• $$r\gets\left\lfloor r/s\right\rfloor$$.
• $$i\gets i+1$$.
• $$s\gets$$ the prime following $$s$$.
• Slightly restrict the search interval for $$r$$ to $$[k_\min\,m,k_\max\,m)\,\subset\,[r_\min,r_\max)$$ with $$k_\max-k_\min$$ a prime $$t\ne e$$, as:
• $$k_\max\gets\left\lfloor r_\max/m\right\rfloor$$.
• $$t\gets\left\lfloor(k_\max\,m-r_\min)/m\right\rfloor$$.
• if $$t$$ is even: $$t\gets t-1$$.
• while $$t$$ is not prime or $$t=e$$:
• $$t\gets t-2$$.
• $$k_\max\gets k_\max-1$$ (optional, keeps the interval centered on $$[r_\min,r_\max)$$ ).
• $$k_\min\gets k_\max-t$$.
3. For each prime $$r$$ to generate:
• Pick a uniformly random secret $$v$$ in $$[0,e-2)$$.
• $$r\gets ((v+1)\bmod 2)\,e+v+2$$; this leaves $$r$$ odd with $$(r\bmod e)\in[2,e)$$.
• $$m\gets2\,e$$ ; it now holds $$r\in[0,m)$$.
• For $$j$$ from $$0$$ to $$i-1$$:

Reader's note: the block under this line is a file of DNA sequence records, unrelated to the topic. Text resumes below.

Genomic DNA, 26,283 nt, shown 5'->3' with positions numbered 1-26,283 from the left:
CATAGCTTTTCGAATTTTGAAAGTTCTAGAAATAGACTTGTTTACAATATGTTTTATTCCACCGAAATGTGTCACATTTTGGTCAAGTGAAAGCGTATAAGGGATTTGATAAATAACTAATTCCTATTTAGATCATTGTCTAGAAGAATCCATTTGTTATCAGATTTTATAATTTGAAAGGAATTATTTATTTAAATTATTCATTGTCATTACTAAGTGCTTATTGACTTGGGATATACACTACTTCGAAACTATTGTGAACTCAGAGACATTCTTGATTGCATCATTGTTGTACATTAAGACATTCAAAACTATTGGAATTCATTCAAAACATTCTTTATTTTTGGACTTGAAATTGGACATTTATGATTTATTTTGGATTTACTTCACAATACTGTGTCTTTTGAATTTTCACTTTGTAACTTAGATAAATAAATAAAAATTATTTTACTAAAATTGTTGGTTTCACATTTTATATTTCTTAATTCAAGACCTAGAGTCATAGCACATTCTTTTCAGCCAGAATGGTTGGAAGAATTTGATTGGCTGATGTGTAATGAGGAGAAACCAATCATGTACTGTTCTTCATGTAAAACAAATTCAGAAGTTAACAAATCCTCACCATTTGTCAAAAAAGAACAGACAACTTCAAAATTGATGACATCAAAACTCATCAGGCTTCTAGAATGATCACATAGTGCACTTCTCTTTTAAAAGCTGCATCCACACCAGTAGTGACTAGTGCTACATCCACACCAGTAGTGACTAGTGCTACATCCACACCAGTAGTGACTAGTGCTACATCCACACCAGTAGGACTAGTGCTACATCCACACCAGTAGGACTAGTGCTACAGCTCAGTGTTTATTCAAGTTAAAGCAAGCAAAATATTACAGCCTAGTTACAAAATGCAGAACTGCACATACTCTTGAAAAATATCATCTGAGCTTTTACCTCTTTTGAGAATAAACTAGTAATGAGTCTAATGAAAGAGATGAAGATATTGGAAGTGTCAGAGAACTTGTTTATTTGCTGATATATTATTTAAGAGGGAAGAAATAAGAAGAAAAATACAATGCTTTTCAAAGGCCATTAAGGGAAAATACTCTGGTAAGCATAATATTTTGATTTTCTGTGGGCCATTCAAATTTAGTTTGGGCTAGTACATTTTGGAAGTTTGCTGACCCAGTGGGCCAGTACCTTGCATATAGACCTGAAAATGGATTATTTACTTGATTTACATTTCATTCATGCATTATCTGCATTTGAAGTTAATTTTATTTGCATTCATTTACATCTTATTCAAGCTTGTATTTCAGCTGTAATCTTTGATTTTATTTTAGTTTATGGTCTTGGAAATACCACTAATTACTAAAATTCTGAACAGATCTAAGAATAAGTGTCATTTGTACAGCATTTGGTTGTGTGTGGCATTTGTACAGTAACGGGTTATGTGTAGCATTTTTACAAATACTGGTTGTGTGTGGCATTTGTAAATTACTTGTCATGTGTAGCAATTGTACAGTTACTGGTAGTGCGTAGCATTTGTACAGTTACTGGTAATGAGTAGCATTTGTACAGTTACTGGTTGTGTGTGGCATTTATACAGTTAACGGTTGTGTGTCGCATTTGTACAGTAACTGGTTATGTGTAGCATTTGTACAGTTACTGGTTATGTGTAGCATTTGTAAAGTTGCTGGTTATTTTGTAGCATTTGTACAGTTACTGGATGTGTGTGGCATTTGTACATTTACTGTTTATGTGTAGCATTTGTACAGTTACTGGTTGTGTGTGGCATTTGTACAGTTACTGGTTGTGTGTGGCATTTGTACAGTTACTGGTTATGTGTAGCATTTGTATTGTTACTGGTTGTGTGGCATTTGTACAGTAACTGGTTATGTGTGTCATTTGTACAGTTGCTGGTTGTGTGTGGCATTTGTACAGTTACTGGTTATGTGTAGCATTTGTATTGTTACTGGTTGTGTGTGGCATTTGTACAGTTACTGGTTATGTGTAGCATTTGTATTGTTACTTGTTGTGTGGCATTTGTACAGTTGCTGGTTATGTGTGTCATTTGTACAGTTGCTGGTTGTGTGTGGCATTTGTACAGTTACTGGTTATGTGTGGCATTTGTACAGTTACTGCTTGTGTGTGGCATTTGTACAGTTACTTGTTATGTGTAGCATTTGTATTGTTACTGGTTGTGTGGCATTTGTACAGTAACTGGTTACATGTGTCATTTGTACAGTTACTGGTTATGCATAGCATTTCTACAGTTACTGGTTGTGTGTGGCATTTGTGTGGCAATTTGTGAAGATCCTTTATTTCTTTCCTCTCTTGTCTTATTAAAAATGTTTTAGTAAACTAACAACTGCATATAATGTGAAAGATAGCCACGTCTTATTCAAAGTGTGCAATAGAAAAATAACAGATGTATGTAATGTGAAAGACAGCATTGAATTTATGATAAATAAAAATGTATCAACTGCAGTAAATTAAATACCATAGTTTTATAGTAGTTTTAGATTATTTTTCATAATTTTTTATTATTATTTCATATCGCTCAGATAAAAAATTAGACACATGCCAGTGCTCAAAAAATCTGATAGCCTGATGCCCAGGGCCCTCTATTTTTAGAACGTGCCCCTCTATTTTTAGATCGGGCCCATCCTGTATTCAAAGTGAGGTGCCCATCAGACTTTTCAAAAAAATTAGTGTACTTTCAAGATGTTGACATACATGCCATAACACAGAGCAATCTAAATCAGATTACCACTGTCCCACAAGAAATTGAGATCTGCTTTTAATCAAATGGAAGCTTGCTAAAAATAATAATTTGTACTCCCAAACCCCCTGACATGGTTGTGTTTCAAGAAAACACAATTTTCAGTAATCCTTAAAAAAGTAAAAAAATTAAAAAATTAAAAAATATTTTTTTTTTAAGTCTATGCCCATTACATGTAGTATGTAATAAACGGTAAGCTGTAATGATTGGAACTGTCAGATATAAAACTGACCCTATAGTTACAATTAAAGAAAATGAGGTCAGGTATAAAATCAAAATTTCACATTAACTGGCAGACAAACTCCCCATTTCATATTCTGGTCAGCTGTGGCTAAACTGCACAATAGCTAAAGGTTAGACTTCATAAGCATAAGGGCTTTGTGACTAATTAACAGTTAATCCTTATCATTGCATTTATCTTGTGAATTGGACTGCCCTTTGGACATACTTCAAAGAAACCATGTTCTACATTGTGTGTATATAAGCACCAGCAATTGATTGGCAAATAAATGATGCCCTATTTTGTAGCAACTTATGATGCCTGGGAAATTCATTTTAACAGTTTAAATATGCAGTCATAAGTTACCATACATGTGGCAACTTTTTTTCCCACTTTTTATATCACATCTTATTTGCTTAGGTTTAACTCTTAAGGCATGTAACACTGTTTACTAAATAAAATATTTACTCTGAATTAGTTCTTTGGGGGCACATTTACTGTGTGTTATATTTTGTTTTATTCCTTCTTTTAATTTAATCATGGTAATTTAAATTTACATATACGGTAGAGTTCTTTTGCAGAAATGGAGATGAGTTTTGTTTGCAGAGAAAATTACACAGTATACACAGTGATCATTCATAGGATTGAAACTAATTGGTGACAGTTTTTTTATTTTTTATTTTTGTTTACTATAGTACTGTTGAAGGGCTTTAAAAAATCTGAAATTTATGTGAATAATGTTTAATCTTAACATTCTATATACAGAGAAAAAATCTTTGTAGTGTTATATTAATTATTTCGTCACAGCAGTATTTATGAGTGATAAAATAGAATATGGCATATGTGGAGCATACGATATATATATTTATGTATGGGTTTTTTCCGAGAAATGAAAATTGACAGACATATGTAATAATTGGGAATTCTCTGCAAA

• Pick a uniformly random secret $$v$$ in $$[0,s_j-1)$$.
• $$r\gets r+m\,((r+v+1)\,c_j\bmod s_j)$$ ;
this leaves $$r\bmod m$$ unchanged and $$(r\bmod s_j)\in[1,s_j)$$.
• $$m\gets m\,s_j$$ ; it now holds $$r\in[0,m)$$.
• Pick a uniformly random secret $$v$$ in $$[0,t)$$, determining the first $$r$$ tested.
• $$r\gets r+(k_\min+v)\,m$$.
• Pick a uniformly random secret $$v$$ in $$[0,t-1)$$, determining how $$r$$ is stepped.
• $$v\gets v+1$$.
• $$r_0=v\,m$$ (increment for $$r$$)
• $$r_1=(t-v)\,m$$ (decrement for $$r$$)
• $$r_2=(k_\max-v)\,m$$ (threshold for an increment of $$r$$).
• Repeat⁵:
• If $$2^{(r-1)/2}\bmod r$$ is $$1$$ or $$r-1$$ (that is, $$r$$ pass the Euler test to base $$2$$):
• Test if $$r$$ is prime⁶, using e.g. a small number of strong pseudoprime⁷ tests to random base, and if so:
• Output $$r$$ and stop.
• If $$r: $$r\gets r+r_0$$; else: $$r\gets r-r_1$$.

Caution: It is critical to use an unpredictable randomness source, and that all quantities manipulated remain secret.

¹ The primes will be close if they have been chosen incrementally.